The Sisterhood of the Outdoors (SOTO), a woman-owned company offering guided hunting and fishing trips to women all over the United States, has joined with freelance marketing partner, Lindsey Bodamer, of Leavenworth, Kansas. Lindsey will be offering social media, press, marketing, and administrative strategy to SOTO. SOTO looks forward to utilizing Lindsey to further their marketing efforts, partner with new companies and organizations, expand their outreach, and promote women’s hunting and fishing on a growing scale.
Lindsey has an extensive career in business operations, including project management, marketing, social media management, and business administration. She and her husband, Scott, reside in the Kansas City area where they own and operate Bradley Retrievers, LLC. Both are heavily involved in the outdoor industry and strive to support hunting, wildlife, and conservation traditions for all.
If you would like more details on The Sisterhood of the Outdoors trips, memberships or sponsorship opportunities, please contact Amy Ray, President at 706-847-6338 or email her at email@example.com.
Chatsworth, GA (June 11, 2019) – The Sisterhood of the Outdoors (SOTO), a woman-owned company offering guided hunting and fishing trips to women all over the United States, partnered with Cheyenne Ridge Outfitters in February to host a Nebraska goose hunt benefitting Shooting Sports for Cancer, Inc. and breast cancer research. The hunt, guided by Cheyenne Ridge’s professional guides and retrievers along the famous North Platte River, was 100% donated by Cheyenne Ridge as a fundraiser for the cause. Writer, Jodi Stemler, and photographer, Tess Rousey, documented the hunt in an outstanding article released in the Spring/Summer 2019 issue of Sporting Classics magazine.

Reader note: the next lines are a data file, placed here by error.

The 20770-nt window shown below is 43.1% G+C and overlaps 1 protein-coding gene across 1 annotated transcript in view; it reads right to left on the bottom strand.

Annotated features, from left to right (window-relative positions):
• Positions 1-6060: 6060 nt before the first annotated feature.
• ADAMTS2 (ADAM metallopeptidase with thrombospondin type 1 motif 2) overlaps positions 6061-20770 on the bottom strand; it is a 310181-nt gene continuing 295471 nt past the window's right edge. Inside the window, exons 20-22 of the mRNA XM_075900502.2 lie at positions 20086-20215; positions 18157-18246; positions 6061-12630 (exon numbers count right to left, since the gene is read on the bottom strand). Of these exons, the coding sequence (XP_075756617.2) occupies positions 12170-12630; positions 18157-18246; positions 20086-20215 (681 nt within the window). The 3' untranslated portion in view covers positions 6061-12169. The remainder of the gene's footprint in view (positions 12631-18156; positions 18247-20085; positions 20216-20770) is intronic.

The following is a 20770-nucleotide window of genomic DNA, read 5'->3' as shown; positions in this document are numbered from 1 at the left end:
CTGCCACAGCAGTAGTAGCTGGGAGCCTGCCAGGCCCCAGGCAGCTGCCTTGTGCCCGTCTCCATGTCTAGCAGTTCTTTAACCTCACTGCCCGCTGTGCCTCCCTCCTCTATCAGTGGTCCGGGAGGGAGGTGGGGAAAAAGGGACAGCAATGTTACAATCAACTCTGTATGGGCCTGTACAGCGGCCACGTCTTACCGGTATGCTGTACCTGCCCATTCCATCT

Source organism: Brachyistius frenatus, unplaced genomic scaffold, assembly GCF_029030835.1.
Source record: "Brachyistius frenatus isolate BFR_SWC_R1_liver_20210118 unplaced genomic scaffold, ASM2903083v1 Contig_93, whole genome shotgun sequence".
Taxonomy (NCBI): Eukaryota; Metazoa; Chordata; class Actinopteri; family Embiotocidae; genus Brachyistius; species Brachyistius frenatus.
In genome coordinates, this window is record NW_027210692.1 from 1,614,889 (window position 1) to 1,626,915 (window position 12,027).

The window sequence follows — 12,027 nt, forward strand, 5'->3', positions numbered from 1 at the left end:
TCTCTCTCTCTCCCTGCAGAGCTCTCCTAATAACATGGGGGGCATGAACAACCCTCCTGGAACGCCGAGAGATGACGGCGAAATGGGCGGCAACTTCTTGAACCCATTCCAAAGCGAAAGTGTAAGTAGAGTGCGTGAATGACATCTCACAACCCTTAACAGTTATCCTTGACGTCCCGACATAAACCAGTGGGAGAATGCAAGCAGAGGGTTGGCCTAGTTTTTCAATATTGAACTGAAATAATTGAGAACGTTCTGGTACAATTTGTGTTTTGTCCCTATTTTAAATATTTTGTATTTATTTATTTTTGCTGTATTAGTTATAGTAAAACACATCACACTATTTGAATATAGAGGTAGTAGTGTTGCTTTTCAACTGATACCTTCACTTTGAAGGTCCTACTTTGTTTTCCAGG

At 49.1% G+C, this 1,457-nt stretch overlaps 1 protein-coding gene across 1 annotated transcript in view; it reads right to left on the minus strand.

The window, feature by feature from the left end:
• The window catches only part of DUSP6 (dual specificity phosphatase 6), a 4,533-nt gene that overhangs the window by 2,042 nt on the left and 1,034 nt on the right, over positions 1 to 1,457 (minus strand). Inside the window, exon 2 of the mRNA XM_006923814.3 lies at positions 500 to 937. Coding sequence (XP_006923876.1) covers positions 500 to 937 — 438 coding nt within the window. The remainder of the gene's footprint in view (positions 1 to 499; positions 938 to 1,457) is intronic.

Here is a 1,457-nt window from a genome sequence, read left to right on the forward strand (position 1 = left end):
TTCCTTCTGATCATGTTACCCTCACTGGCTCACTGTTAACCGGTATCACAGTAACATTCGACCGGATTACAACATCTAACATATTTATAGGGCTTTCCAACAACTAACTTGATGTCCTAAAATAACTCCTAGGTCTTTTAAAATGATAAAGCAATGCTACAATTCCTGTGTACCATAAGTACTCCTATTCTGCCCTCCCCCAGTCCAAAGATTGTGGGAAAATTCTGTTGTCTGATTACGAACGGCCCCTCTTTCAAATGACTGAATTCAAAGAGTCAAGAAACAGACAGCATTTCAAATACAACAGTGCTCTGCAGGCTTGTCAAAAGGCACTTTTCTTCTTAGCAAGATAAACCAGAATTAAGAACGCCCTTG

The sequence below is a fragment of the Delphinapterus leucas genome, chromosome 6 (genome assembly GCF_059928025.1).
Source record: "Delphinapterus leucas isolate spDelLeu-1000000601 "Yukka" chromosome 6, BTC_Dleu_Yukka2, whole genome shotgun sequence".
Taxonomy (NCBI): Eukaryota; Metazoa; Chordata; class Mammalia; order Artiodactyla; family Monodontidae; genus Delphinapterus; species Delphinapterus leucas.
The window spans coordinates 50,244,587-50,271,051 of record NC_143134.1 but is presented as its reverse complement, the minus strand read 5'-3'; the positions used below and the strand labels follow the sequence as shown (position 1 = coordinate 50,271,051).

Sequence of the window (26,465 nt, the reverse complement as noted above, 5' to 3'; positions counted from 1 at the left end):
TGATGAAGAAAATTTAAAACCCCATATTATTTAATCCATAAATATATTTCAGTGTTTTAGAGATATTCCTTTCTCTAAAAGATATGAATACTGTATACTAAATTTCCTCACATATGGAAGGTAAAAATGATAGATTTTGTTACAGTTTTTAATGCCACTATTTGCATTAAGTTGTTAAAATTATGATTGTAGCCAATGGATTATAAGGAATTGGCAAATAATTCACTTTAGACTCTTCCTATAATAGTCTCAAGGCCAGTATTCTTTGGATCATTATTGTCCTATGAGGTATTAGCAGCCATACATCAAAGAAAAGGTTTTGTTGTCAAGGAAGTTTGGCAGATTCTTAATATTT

Women from all over the United States flew in to participate in the once-in-a-lifetime hunt, which included the opportunity to handle and shoot the XLR5 Women’s Waterfowl shotgun, exclusive to Syren USA. SITKA Gear also provided select pieces from their new women’s waterfowl line to test in the elements. First-class hospitality and lodging were provided, all courtesy of Cheyenne Ridge and their General Manager, Sean Finley, of High Adventure Company.
President of SOTO, Amy Ray, reflected on the hunt, “Our Sisterhood hunts are never about the kill. When we tag out or fill a limit, we all celebrate, but that’s not the point. Our goal is to provide a safe and fun environment for women to get out hunting with other women – We can all try something new, or simply realize what it’s like to share our passion for the outdoors with other women.”
About Cheyenne Ridge Outfitters
Cheyenne Ridge Outfitters owns and operates two, world-class hunting lodges – the Signature Lodge in Pierre, South Dakota; and the North Platte Outpost in Minatare, Nebraska. Both lodges are part of the elite Beretta Trident program, with the North Platte Outpost being the only Beretta Trident waterfowl lodge in the world. Sean Finley, of the High Adventure Company, serves as the General Manager and Executive Chef for both lodges, where exquisite cuisine and exceptional hunting are offered to guests from around the world.
About Shooting Sports for Cancer, Inc.
Shooting Sports for Cancer, Inc. is a 501(c) non-profit started by Carmen Neil who is a two-time breast cancer survivor. Carmen is best known, perhaps, for the Ta Ta Bang! Bang! Sporting clay event held in Georgia each year. Funds for the goose hunt were raised by women who “paid to play” on the North Platte river for two beautiful winter mornings. The funds were then given from Shooting Sports for Cancer, Inc. to the Regional West Breast Health Center in nearby Scottsbluff, Nebraska, which services predominantly rural communities within a 100-mile radius. Those funds went specifically towards 3D Tomography technology that the Health Center was able to begin offering in March.